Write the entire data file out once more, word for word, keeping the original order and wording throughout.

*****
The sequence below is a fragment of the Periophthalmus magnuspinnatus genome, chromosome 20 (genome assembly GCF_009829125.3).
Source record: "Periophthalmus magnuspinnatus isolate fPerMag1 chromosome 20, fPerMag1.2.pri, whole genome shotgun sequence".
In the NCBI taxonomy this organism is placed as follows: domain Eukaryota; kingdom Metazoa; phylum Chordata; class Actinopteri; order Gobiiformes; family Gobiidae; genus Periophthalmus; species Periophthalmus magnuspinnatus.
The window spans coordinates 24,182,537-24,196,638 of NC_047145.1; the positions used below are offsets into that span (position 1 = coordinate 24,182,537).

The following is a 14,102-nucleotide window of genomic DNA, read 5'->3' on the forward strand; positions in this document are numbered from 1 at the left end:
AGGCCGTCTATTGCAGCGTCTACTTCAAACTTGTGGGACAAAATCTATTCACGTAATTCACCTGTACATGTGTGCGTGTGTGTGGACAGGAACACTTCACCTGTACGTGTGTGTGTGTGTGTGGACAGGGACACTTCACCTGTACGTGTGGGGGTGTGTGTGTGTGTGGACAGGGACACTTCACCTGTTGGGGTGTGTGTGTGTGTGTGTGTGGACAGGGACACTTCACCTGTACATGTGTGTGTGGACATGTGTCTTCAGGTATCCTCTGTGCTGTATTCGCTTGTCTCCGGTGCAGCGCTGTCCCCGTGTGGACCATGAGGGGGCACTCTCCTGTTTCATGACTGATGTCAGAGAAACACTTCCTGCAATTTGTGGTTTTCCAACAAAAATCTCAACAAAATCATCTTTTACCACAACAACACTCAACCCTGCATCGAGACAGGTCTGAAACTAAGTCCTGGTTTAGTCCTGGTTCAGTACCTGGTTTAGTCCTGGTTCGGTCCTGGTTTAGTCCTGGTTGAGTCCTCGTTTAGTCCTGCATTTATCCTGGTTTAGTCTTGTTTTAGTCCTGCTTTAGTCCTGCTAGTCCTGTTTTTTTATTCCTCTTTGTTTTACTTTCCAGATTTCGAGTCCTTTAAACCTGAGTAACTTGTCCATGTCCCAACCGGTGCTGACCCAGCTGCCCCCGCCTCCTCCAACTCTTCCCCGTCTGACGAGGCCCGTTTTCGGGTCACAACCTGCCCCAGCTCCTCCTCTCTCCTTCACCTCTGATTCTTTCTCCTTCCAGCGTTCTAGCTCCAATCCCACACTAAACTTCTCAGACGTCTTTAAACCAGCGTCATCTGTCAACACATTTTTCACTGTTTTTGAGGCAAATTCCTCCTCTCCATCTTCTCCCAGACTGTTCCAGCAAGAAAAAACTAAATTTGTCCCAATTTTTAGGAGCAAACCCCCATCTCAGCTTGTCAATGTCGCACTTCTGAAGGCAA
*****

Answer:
The sequence below is a fragment of the Periophthalmus magnuspinnatus genome, chromosome 20 (genome assembly GCF_009829125.3).
Source record: "Periophthalmus magnuspinnatus isolate fPerMag1 chromosome 20, fPerMag1.2.pri, whole genome shotgun sequence".
In the NCBI taxonomy this organism is placed as follows: domain Eukaryota; kingdom Metazoa; phylum Chordata; class Actinopteri; order Gobiiformes; family Gobiidae; genus Periophthalmus; species Periophthalmus magnuspinnatus.
The window spans coordinates 24,182,537-24,196,638 of NC_047145.1; the positions used below are offsets into that span (position 1 = coordinate 24,182,537).

The following is a 14,102-nucleotide window of genomic DNA, read 5'->3' on the forward strand; positions in this document are numbered from 1 at the left end:
AGGCCGTCTATTGCAGCGTCTACTTCAAACTTGTGGGACAAAATCTATTCACGTAATTCACCTGTACATGTGTGCGTGTGTGTGGACAGGAACACTTCACCTGTACGTGTGTGTGTGTGTGTGGACAGGGACACTTCACCTGTACGTGTGGGGGTGTGTGTGTGTGTGGACAGGGACACTTCACCTGTTGGGGTGTGTGTGTGTGTGTGTGTGGACAGGGACACTTCACCTGTACATGTGTGTGTGGACATGTGTCTTCAGGTATCCTCTGTGCTGTATTCGCTTGTCTCCGGTGCAGCGCTGTCCCCGTGTGGACCATGAGGGGGCACTCTCCTGTTTCATGACTGATGTCAGAGAAACACTTCCTGCAATTTGTGGTTTTCCAACAAAAATCTCAACAAAATCATCTTTTACCACAACAACACTCAACCCTGCATCGAGACAGGTCTGAAACTAAGTCCTGGTTTAGTCCTGGTTCAGTACCTGGTTTAGTCCTGGTTCGGTCCTGGTTTAGTCCTGGTTGAGTCCTCGTTTAGTCCTGCATTTATCCTGGTTTAGTCTTGTTTTAGTCCTGCTTTAGTCCTGCTAGTCCTGTTTTTTTATTCCTCTTTGTTTTACTTTCCAGATTTCGAGTCCTTTAAACCTGAGTAACTTGTCCATGTCCCAACCGGTGCTGACCCAGCTGCCCCCGCCTCCTCCAACTCTTCCCCGTCTGACGAGGCCCGTTTTCGGGTCACAACCTGCCCCAGCTCCTCCTCTCTCCTTCACCTCTGATTCTTTCTCCTTCCAGCGTTCTAGCTCCAATCCCACACTAAACTTCTCAGACGTCTTTAAACCAGCGTCATCTGTCAACACATTTTTCACTGTTTTTGAGGCAAATTCCTCCTCTCCATCTTCTCCCAGACTGTTCCAGCAAGAAAAAACTAAATTTGTCCCAATTTTTAGGAGCAAACCCCCATCTCAGCTTGTCAATGTCGCACTTCTGAAGGCAA